A senior Hamas official in Lebanon played down the idea that the group had recently strengthened its presence in Lebanon. Osama Hamdan, a longtime leader of Hamas in Lebanon, said in a telephone interview that relations with Hezbollah had always been warm, and declined to talk about Hamas's military capabilities in Lebanon.

“We are fighting the same enemy,” Hamdan said of Hezbollah. “This relationship spans over 30 years, a relationship based on respect and resistance to the Zionist occupation. We feel that Hezbollah has always been on the side of the Palestinian people, and the relationship has always been positive.”

But Israeli analysts and officials argue that Hamas has become closer to Hezbollah in recent years and is more active in Lebanon, a process that was accelerated after Saleh al-Arouri's election in October 2017 as deputy chairman of Hamas' political bureau.

Later that month, Mr Arouri began strengthening ties with Iran and Hezbollah, visiting Tehran to meet the head of Iran's Supreme National Security Council. Days later, he met publicly with the head of Hezbollah, Hassan Nasrallah, and discussed how their movements could work together, according to Palestinian news reports at the time.

Mr Arouri immediately began expanding Hamas's paramilitary infrastructure in Lebanon, but not necessarily with Hezbollah's full awareness, according to two intelligence officials briefed on the matter, speaking on condition of anonymity to comply with protocol. Soon after, in January 2018, Israel unsuccessfully attempted to kill one of Arouri's top lieutenants in Lebanon with a car bomb, officials said.

Hamas' cooperation with Hezbollah adds to a growing sense of danger along the Israel-Lebanon border. Since fighting a full-scale war in 2006, both Israel and Hezbollah have avoided another major confrontation along the border, keeping cross-border fire and infiltration to a minimum. The most direct confrontation between the two sides has instead taken place in Syria, where Israel regularly attacks targets linked to Hezbollah.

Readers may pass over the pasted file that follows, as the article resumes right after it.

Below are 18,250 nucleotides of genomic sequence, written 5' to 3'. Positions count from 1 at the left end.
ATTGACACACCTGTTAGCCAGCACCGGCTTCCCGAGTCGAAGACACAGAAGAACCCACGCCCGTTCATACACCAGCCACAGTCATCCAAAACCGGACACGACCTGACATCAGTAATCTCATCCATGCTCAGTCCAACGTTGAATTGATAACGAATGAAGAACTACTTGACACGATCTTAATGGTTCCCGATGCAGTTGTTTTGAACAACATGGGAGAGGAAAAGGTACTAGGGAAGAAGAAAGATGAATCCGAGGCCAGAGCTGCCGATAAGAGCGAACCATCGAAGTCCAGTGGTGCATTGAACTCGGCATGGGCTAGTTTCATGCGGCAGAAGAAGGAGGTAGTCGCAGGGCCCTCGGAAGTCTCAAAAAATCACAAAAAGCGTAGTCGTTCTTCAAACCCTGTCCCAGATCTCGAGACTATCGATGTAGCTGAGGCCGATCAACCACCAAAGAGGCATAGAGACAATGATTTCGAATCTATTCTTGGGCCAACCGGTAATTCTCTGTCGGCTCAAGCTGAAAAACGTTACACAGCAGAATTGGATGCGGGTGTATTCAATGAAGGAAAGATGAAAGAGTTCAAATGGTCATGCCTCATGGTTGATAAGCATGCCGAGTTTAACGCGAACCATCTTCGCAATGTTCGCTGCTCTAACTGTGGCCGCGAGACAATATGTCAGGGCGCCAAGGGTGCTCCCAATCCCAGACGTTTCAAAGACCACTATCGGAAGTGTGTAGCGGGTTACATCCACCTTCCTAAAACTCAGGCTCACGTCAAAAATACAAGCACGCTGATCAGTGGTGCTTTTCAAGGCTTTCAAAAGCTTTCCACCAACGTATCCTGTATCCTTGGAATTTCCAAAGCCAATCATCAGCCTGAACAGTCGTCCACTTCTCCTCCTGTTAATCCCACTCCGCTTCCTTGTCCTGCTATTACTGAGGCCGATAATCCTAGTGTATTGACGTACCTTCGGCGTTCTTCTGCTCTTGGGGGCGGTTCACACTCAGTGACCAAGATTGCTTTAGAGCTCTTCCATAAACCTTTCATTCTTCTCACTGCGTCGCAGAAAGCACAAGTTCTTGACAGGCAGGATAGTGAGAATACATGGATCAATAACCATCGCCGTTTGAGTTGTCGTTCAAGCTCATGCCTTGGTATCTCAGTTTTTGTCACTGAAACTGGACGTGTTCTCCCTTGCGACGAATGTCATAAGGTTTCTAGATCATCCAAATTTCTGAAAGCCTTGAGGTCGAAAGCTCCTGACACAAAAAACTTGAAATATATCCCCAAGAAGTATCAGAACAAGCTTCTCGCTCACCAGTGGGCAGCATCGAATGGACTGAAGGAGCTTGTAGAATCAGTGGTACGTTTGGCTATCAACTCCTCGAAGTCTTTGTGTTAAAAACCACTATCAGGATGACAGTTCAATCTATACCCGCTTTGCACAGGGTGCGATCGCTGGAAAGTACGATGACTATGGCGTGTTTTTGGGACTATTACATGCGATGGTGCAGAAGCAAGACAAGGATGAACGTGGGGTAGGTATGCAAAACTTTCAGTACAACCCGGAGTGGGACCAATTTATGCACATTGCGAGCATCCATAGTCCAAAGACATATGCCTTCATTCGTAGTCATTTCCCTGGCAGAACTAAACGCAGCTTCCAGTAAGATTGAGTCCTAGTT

In recent weeks, however, Hezbollah has appeared less fearful of a wider armed confrontation. Mr Nasrallah, the leader of Hezbollah, recently said he believes Israel is close to collapse, referring to the political crisis in Israel over proposed judicial overhauls that has widened divisions in Israeli society.

Then, in an unusually audacious attack last month, a man Israeli officials say may be linked to Hezbollah secretly entered Israel from Lebanon and planted a roadside bomb that seriously injured an Israeli.

But Hamas may still want to avoid getting too close to or too frequently involved in such attacks, according to Imad Alsoos, a Hamas expert at the Max Planck Institute for Social Anthropology, a German research institute.

In the 1970s and 1980s, an early generation of Palestinian fighters used Lebanon as a launching pad for attacks on Israel, prompting Israel to occupy parts of southern Lebanon between 1982 and 2000, a move widely regarded as disastrous. Israel briefly invaded again in 2006 during its war with Hezbollah, which had filled the power vacuum left by Israel when it withdrew six years earlier.

Hamas leaders believe that the Palestinian militias ultimately hindered their cause by becoming too involved in internal Lebanese dynamics during the Lebanese civil war in the 1970s and 1980s, Alsoos said, citing conversations with Hamas officials. Leaders of Hamas' main secular rival, Fatah, were eventually forced out of Lebanon and Jordan during that period, a situation Hamas leaders wanted to avoid, Alsoos said.

“They are very, very sensitive about using other countries' land to launch attacks,” said Mr. Alsoos. “They think if they get involved in these countries' internal conflicts, this will be the end of Hamas itself.”

Patrick Kingsley reported from Jerusalem, Ronen Bergman from Tel Aviv, and Hwaida Saad from Beirut, Lebanon. Hiba Yazbek contributed reporting from Jerusalem.